Chapter 3 closely examines Fitzroy's life at Sheriff Hutton, a magnificent castle that had been restored for the young prince. At Sheriff Hutton, the Duke of Richmond's education was entrusted to different masters, carefully chosen by Cardinal Wolsey. Like a true Renaissance prince, he was taught Latin and French, but he also engaged in practical activities such as archery, hunting, dancing and music. Although he was still a child, he was the king's representative and was the focus of patronage and power for the local nobility. This aspect of Fitzroy's life is well documented and the Council of the North is described as "rather more successful at a difficult task than has generally been acknowledged" (105). Beverley Murphy also looks at the king's marriage difficulties in a European context. His decision to annul his marriage to Katherine of Aragon in 1527 brings us back to the thorny issue of succession and to Fitzroy's claim to the throne. In chapter 4 ("Lord Lieutenant of Ireland"), which spans the years 1529-1533, the author further investigates the developments of the king's 'great matter'. She studies how Henry's divorce proceedings interacted with the destiny of his bastard son. An annulment of his marriage to Katherine of Aragon meant that Mary was no longer the heir apparent, and that before Anne Boleyn could give birth to a legitimate heir, Fitzroy came first in the line of succession. When he was recalled from Sheriff Hutton in June 1529, the young duke was appointed Lord Lieutenant of Ireland. Once again, although he never went to Ireland in his lifetime, it was clear that he was to play an important role in the king's reorganization of government. According to all observers, the young duke was also an important figure in the network of national and international alliances. However, he was kept outside the international marriage market despite his father's efforts and a long period of negotiations. In 1531 he was formally betrothed to the Duke of Norfolk's daughter whom he married two years later in 1533. In the following years (chronicled in chapter 5, "Young Courtier"), his chances of becoming king of England were revived. Of course the 1534 Succession Act made it clear that only the king's legitimate issue could succeed to the throne, but in May 1535, the king's marriage to Anne Boleyn was made unlawful and Princess Elizabeth, born in 1533, was no longer the heir apparent. As a consequence, "eleven years after his elevation to the peerage, the prospects of Henry VIII's bastard son once more became the focus of gossip and speculation" (164). What is more, the 1536 Succession Act no longer confined the succession to the legitimate line and many observers thought that Henry was about to name his son as heir apparent. According to the author, this was unthinkable as the king still dreamt of a legitimate heir. This does not mean that Fitzroy was not cut out for the job. On the contrary, Beverley Murphy shows how he developed into a well-respected figure at court, assuming duties for his father on a regular basis. His martial and intellectual abilities were praised by most of his contemporaries and no doubt the news of his sudden death on 8 June 1536 came as a shock.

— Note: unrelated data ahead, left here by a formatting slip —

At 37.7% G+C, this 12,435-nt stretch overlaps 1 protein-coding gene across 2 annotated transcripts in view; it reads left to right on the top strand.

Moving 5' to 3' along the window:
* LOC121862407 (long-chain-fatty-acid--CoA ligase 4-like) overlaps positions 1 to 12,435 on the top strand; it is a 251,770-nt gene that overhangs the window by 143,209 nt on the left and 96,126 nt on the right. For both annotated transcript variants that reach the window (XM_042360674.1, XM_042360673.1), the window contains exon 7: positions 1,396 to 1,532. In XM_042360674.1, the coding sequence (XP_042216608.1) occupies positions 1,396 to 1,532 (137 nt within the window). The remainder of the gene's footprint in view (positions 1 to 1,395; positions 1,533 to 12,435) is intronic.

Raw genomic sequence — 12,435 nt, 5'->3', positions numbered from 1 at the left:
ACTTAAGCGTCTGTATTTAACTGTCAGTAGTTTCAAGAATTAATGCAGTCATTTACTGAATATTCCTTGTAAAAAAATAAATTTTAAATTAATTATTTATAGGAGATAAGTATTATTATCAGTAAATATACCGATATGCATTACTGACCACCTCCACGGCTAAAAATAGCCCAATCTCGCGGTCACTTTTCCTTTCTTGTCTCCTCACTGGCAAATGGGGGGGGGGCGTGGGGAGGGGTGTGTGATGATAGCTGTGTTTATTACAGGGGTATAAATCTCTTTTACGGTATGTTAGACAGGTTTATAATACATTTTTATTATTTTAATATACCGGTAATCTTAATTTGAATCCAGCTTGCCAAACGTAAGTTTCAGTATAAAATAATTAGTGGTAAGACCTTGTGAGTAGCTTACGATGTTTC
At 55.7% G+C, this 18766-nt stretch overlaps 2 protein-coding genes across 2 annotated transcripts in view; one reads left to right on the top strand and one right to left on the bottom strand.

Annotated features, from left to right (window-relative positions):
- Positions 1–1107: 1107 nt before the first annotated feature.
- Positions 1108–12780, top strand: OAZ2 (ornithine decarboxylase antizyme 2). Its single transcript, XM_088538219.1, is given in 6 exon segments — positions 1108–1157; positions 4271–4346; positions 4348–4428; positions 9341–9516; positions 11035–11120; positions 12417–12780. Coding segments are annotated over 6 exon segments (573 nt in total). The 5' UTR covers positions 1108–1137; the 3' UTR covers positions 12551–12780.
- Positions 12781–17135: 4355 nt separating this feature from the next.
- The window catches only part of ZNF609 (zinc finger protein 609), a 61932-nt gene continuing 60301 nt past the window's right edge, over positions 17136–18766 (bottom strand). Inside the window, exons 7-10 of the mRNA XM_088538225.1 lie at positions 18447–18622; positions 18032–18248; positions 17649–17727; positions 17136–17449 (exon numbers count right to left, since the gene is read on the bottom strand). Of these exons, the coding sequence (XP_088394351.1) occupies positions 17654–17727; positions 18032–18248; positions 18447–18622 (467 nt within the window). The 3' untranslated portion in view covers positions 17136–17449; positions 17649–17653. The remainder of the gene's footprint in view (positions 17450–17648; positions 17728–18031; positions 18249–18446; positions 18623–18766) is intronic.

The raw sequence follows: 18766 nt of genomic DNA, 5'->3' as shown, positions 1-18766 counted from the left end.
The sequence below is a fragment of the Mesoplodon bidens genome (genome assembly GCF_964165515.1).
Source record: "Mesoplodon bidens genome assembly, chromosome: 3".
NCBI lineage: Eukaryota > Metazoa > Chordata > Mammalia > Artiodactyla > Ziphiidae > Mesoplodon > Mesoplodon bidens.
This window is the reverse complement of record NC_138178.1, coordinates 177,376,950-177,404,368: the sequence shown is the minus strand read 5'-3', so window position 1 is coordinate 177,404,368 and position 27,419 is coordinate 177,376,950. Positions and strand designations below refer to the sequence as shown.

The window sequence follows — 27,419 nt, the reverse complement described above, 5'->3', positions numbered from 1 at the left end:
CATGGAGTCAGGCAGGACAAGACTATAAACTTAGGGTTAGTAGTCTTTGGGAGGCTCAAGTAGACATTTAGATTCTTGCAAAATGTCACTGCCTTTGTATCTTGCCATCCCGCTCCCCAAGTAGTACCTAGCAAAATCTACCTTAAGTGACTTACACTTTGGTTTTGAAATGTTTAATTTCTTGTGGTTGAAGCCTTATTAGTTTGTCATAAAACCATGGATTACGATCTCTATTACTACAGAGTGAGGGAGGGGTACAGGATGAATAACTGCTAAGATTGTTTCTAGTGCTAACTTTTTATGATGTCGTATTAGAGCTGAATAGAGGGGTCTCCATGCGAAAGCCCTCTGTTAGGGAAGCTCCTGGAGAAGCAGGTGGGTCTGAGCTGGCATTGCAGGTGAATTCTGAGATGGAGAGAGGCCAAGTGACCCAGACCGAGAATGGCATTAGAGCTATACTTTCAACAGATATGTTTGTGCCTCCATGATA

Before embarking on the speculations of the epilogue, the author looks again at Fitzroy's paradoxical status and explores what it meant for a child to be an independent magnate (chapter 6, "Landed Magnate"). The six-year old prince was regarded by his peers as an adult. His appointment as Duke of Richmond and Somerset meant that he was not financially supported by his father but that he was expected to provide for himself from his own estates. Although Thomas Wolsey and the Duke of Norfolk both assumed a supervisory role over his land and officers, Fitzroy, unlike many children of his rank, was not a ward in the legal sense of the term. He enjoyed all the rights of the Lord of the manor, administrated his lands, exercised his patronage and was to be respected and obeyed as the king's representative at the Council of the North. Once again, as in chapter 3, Beverley Murphy provides us with a sympathetic reading of the duke's minority government, which was often attacked despite Henry's efforts to give his son an independent status. Interestingly, she claims that the anomalies of Fitzroy's administration should be ascribed to the kingdom's old feudal divisions rather than to the age and status of the "small duke".

The last two sections of the book ("Legacy" and "Henry the Ninth") are indeed permeated with a strong sense of frustration as it is obviously impossible for the biographer to rank Fitzroy among the great names of history. While celebrating the duke's virtues and imagining what sort of monarch he could have, the epilogue shows how a bastard's accession to the throne was a problematic concept in the sixteenth century. Beverley Murphy recognizes that "the seventeen-year-old Duke of Richmond departed this world as he had entered it, in quiet obscurity" (213). In a final twist, she highlights the importance of the young bastard prince in his father's dynastic anxieties and stresses the fact that Fitzroy's presence had been "Henry's tangible assurance that he could have a son – reassurance for his subjects and an insurance policy that Henry took for granted would always be there" (255).

In short, Murphy's well-informed investigation into Fitzroy's short career sheds a fresh light on the reign of Henry VIII and on the Tudor age in general. It will be of great interest to all those who want to know more about the complex mechanisms of succession in late medieval and early modern European monarchies.